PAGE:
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Basics of Brining

Cooking a whole BBQ chicken can be difficult to get right. If it’s undercooked, the pink flesh will not only scare away your guests, but it can make them sick. By the time the dark meat in the thighs and drumsticks are cooked through, the white meat in the breast can be overcooked and dry. There’s a small window of opportunity to pull your chicken off the grill at its most tender and succulent.

The best way to combat dryness is to brine your bird overnight.

In its simplest form, a brine is just a solution of water and salt, although cooks will usually add sugar and various aromatics to permeate extra flavor into the meat. The salt allows the protein to hold more of the liquid it absorbs, meaning that there’s more juice left in the meat by the time it’s cooked.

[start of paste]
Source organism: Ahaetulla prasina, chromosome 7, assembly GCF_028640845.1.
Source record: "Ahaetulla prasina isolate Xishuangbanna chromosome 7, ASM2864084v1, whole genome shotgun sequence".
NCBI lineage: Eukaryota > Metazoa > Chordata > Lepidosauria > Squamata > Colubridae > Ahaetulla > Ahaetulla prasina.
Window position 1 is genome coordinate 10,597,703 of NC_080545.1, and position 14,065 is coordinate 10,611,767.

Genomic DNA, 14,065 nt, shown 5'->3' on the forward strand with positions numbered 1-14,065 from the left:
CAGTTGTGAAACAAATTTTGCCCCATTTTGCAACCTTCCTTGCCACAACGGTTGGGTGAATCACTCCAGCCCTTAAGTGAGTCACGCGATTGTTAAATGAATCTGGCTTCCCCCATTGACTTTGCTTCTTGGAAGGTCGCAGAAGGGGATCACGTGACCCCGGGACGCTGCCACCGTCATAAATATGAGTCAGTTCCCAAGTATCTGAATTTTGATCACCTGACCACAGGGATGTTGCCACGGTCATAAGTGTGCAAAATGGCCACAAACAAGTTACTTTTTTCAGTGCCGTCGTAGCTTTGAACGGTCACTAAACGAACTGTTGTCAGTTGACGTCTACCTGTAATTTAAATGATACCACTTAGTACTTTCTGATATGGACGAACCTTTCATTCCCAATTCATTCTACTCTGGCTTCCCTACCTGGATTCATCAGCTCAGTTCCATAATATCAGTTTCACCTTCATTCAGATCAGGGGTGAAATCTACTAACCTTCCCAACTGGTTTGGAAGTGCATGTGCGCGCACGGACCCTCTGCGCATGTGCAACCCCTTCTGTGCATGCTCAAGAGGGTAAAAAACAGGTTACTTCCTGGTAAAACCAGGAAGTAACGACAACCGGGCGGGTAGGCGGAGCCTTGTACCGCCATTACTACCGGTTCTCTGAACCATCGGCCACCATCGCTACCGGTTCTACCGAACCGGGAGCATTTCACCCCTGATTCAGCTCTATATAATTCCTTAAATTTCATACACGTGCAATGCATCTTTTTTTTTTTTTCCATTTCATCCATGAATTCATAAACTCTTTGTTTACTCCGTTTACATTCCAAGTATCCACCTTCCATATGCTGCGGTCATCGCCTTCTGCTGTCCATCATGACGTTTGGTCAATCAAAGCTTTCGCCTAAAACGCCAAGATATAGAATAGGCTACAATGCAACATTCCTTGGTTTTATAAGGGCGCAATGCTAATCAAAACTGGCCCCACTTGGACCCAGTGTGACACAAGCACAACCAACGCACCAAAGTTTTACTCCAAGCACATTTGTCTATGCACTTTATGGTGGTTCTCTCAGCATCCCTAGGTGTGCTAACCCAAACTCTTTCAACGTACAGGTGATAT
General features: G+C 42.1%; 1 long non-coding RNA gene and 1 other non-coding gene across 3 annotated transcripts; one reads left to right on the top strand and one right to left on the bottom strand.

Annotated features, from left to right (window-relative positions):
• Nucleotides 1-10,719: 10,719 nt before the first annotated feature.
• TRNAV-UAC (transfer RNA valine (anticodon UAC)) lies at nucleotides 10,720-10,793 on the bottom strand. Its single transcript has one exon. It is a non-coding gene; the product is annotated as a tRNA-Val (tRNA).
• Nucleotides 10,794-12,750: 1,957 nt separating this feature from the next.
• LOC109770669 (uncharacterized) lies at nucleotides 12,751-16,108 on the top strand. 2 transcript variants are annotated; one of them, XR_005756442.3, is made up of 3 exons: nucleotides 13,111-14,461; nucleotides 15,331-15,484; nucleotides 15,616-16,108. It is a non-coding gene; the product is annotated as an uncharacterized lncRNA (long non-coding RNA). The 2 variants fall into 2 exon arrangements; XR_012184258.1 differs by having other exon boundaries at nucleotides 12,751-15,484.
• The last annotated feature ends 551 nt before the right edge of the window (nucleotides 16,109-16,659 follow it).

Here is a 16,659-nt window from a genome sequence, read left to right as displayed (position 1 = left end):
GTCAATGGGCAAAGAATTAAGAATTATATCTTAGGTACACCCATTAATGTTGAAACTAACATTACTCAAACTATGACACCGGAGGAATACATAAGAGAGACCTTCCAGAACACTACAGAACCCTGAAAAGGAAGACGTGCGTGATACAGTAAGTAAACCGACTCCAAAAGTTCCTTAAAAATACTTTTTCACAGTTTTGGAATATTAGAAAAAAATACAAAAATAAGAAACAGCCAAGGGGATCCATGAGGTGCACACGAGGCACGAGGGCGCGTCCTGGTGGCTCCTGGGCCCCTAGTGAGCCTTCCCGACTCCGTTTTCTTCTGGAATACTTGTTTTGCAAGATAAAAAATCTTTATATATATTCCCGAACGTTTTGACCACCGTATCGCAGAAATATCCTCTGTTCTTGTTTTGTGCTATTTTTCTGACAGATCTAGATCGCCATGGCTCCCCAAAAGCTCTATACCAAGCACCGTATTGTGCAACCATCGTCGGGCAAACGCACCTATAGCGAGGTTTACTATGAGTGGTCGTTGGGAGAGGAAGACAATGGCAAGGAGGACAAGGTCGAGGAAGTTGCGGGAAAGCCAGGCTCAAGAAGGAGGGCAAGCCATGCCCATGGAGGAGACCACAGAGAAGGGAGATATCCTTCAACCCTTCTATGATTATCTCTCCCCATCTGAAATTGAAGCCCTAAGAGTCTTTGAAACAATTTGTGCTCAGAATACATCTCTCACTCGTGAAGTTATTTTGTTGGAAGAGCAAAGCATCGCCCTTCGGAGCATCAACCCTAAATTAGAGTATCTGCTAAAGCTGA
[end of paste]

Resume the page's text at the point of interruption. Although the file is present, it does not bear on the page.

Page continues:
Once you start brining your chicken, you’ll never look back. It’s not just for whole birds either, you can brine your wings, drumsticks, turkey or pork chops too. Any meat you want to add more moisture to can be brined.

Here is my basic brine recipe:

-1 gallon water
-1½ Cups Kosher Salt
-1 Cup Molasses (Brown Sugar or Honey works too)
-3 Bay Leaves
-1 Tablespoon Black Whole Peppercorns

1. Bring all the ingredients to a boil in a large pot then simmer until you can no longer feel any sugar or salt granules at the bottom of the pot, around 8-10 minutes.
2. Allow brine to cool to room temperature. (NEVER add chicken to a warm brine!)
3. Place your meat into the cool pot of brine with a heavy plate on top to keep the meat submerged.
4. Put a lid or plastic wrap over the top of the pot and place in refrigerator for 12-48 hours.
5. Discard the brine solution, pat meat dry with a towel, and its ready to cook. (NEVER reuse your brine)


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